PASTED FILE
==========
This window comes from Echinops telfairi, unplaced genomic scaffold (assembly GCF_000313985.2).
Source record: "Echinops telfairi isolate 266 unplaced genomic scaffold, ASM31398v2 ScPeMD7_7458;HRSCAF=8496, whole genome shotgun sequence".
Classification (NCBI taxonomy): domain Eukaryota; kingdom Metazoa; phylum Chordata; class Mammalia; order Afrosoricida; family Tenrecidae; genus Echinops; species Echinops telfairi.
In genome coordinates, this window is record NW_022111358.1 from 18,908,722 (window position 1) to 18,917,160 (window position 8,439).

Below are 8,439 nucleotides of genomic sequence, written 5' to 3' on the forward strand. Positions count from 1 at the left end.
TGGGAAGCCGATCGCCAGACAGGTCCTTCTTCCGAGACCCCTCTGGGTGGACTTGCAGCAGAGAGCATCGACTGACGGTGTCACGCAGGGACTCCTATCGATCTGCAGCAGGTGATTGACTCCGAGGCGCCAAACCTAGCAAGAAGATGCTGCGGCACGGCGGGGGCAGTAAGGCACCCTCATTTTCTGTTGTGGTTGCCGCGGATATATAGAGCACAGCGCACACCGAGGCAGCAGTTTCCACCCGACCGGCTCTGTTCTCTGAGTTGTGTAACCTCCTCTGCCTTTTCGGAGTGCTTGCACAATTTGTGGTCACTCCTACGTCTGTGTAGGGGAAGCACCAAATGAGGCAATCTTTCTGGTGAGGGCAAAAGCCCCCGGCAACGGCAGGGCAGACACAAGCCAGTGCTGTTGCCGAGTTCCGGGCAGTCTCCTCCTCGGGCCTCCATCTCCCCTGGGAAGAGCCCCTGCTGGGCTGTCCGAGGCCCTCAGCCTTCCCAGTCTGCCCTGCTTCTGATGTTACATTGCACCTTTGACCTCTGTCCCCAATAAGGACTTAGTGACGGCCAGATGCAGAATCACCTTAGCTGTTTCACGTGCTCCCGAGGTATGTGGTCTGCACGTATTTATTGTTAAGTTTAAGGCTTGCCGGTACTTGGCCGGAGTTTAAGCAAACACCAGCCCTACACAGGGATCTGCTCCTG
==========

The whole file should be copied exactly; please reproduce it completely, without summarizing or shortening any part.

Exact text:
This window comes from Echinops telfairi, unplaced genomic scaffold (assembly GCF_000313985.2).
Source record: "Echinops telfairi isolate 266 unplaced genomic scaffold, ASM31398v2 ScPeMD7_7458;HRSCAF=8496, whole genome shotgun sequence".
Classification (NCBI taxonomy): domain Eukaryota; kingdom Metazoa; phylum Chordata; class Mammalia; order Afrosoricida; family Tenrecidae; genus Echinops; species Echinops telfairi.
In genome coordinates, this window is record NW_022111358.1 from 18,908,722 (window position 1) to 18,917,160 (window position 8,439).

Below are 8,439 nucleotides of genomic sequence, written 5' to 3' on the forward strand. Positions count from 1 at the left end.
TGGGAAGCCGATCGCCAGACAGGTCCTTCTTCCGAGACCCCTCTGGGTGGACTTGCAGCAGAGAGCATCGACTGACGGTGTCACGCAGGGACTCCTATCGATCTGCAGCAGGTGATTGACTCCGAGGCGCCAAACCTAGCAAGAAGATGCTGCGGCACGGCGGGGGCAGTAAGGCACCCTCATTTTCTGTTGTGGTTGCCGCGGATATATAGAGCACAGCGCACACCGAGGCAGCAGTTTCCACCCGACCGGCTCTGTTCTCTGAGTTGTGTAACCTCCTCTGCCTTTTCGGAGTGCTTGCACAATTTGTGGTCACTCCTACGTCTGTGTAGGGGAAGCACCAAATGAGGCAATCTTTCTGGTGAGGGCAAAAGCCCCCGGCAACGGCAGGGCAGACACAAGCCAGTGCTGTTGCCGAGTTCCGGGCAGTCTCCTCCTCGGGCCTCCATCTCCCCTGGGAAGAGCCCCTGCTGGGCTGTCCGAGGCCCTCAGCCTTCCCAGTCTGCCCTGCTTCTGATGTTACATTGCACCTTTGACCTCTGTCCCCAATAAGGACTTAGTGACGGCCAGATGCAGAATCACCTTAGCTGTTTCACGTGCTCCCGAGGTATGTGGTCTGCACGTATTTATTGTTAAGTTTAAGGCTTGCCGGTACTTGGCCGGAGTTTAAGCAAACACCAGCCCTACACAGGGATCTGCTCCTG